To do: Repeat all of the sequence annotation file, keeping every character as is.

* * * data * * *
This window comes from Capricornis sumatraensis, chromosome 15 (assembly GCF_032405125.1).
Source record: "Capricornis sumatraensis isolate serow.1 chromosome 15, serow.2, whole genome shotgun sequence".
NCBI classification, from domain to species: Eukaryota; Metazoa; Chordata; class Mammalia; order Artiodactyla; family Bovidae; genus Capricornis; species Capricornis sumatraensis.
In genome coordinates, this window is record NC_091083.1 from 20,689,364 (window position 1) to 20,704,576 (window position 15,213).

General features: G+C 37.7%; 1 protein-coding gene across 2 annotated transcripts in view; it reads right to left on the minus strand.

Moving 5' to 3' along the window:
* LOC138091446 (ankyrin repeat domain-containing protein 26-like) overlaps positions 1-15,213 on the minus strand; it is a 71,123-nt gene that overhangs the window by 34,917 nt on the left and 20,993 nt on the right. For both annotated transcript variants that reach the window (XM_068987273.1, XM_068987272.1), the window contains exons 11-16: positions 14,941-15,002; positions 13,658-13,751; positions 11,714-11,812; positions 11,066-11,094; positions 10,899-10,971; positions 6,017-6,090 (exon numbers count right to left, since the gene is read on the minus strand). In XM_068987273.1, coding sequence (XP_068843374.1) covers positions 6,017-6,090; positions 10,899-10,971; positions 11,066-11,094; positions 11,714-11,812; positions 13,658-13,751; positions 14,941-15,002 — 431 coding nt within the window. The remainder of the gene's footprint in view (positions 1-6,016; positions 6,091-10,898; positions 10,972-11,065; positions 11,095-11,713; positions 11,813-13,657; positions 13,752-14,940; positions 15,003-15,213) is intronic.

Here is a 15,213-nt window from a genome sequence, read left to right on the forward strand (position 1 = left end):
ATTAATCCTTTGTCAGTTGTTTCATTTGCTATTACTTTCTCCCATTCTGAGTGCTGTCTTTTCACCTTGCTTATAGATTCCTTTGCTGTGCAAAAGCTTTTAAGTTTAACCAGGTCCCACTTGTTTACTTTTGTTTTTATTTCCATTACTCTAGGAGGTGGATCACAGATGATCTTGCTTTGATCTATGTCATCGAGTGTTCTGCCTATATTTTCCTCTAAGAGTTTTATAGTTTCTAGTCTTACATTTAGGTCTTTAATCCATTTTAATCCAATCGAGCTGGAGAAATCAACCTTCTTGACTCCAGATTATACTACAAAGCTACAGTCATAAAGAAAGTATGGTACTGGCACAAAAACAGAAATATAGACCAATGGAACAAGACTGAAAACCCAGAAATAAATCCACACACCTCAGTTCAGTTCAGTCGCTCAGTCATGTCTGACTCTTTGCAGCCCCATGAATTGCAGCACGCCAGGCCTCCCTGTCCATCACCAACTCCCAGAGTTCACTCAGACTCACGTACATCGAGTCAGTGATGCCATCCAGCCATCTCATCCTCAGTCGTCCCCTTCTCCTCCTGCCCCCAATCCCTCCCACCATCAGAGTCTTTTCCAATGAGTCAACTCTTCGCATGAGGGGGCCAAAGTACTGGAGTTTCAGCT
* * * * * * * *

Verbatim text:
This window comes from Capricornis sumatraensis, chromosome 15 (assembly GCF_032405125.1).
Source record: "Capricornis sumatraensis isolate serow.1 chromosome 15, serow.2, whole genome shotgun sequence".
NCBI classification, from domain to species: Eukaryota; Metazoa; Chordata; class Mammalia; order Artiodactyla; family Bovidae; genus Capricornis; species Capricornis sumatraensis.
In genome coordinates, this window is record NC_091083.1 from 20,689,364 (window position 1) to 20,704,576 (window position 15,213).

General features: G+C 37.7%; 1 protein-coding gene across 2 annotated transcripts in view; it reads right to left on the minus strand.

Moving 5' to 3' along the window:
* LOC138091446 (ankyrin repeat domain-containing protein 26-like) overlaps positions 1-15,213 on the minus strand; it is a 71,123-nt gene that overhangs the window by 34,917 nt on the left and 20,993 nt on the right. For both annotated transcript variants that reach the window (XM_068987273.1, XM_068987272.1), the window contains exons 11-16: positions 14,941-15,002; positions 13,658-13,751; positions 11,714-11,812; positions 11,066-11,094; positions 10,899-10,971; positions 6,017-6,090 (exon numbers count right to left, since the gene is read on the minus strand). In XM_068987273.1, coding sequence (XP_068843374.1) covers positions 6,017-6,090; positions 10,899-10,971; positions 11,066-11,094; positions 11,714-11,812; positions 13,658-13,751; positions 14,941-15,002 — 431 coding nt within the window. The remainder of the gene's footprint in view (positions 1-6,016; positions 6,091-10,898; positions 10,972-11,065; positions 11,095-11,713; positions 11,813-13,657; positions 13,752-14,940; positions 15,003-15,213) is intronic.

Here is a 15,213-nt window from a genome sequence, read left to right on the forward strand (position 1 = left end):
ATTAATCCTTTGTCAGTTGTTTCATTTGCTATTACTTTCTCCCATTCTGAGTGCTGTCTTTTCACCTTGCTTATAGATTCCTTTGCTGTGCAAAAGCTTTTAAGTTTAACCAGGTCCCACTTGTTTACTTTTGTTTTTATTTCCATTACTCTAGGAGGTGGATCACAGATGATCTTGCTTTGATCTATGTCATCGAGTGTTCTGCCTATATTTTCCTCTAAGAGTTTTATAGTTTCTAGTCTTACATTTAGGTCTTTAATCCATTTTAATCCAATCGAGCTGGAGAAATCAACCTTCTTGACTCCAGATTATACTACAAAGCTACAGTCATAAAGAAAGTATGGTACTGGCACAAAAACAGAAATATAGACCAATGGAACAAGACTGAAAACCCAGAAATAAATCCACACACCTCAGTTCAGTTCAGTCGCTCAGTCATGTCTGACTCTTTGCAGCCCCATGAATTGCAGCACGCCAGGCCTCCCTGTCCATCACCAACTCCCAGAGTTCACTCAGACTCACGTACATCGAGTCAGTGATGCCATCCAGCCATCTCATCCTCAGTCGTCCCCTTCTCCTCCTGCCCCCAATCCCTCCCACCATCAGAGTCTTTTCCAATGAGTCAACTCTTCGCATGAGGGGGCCAAAGTACTGGAGTTTCAGCT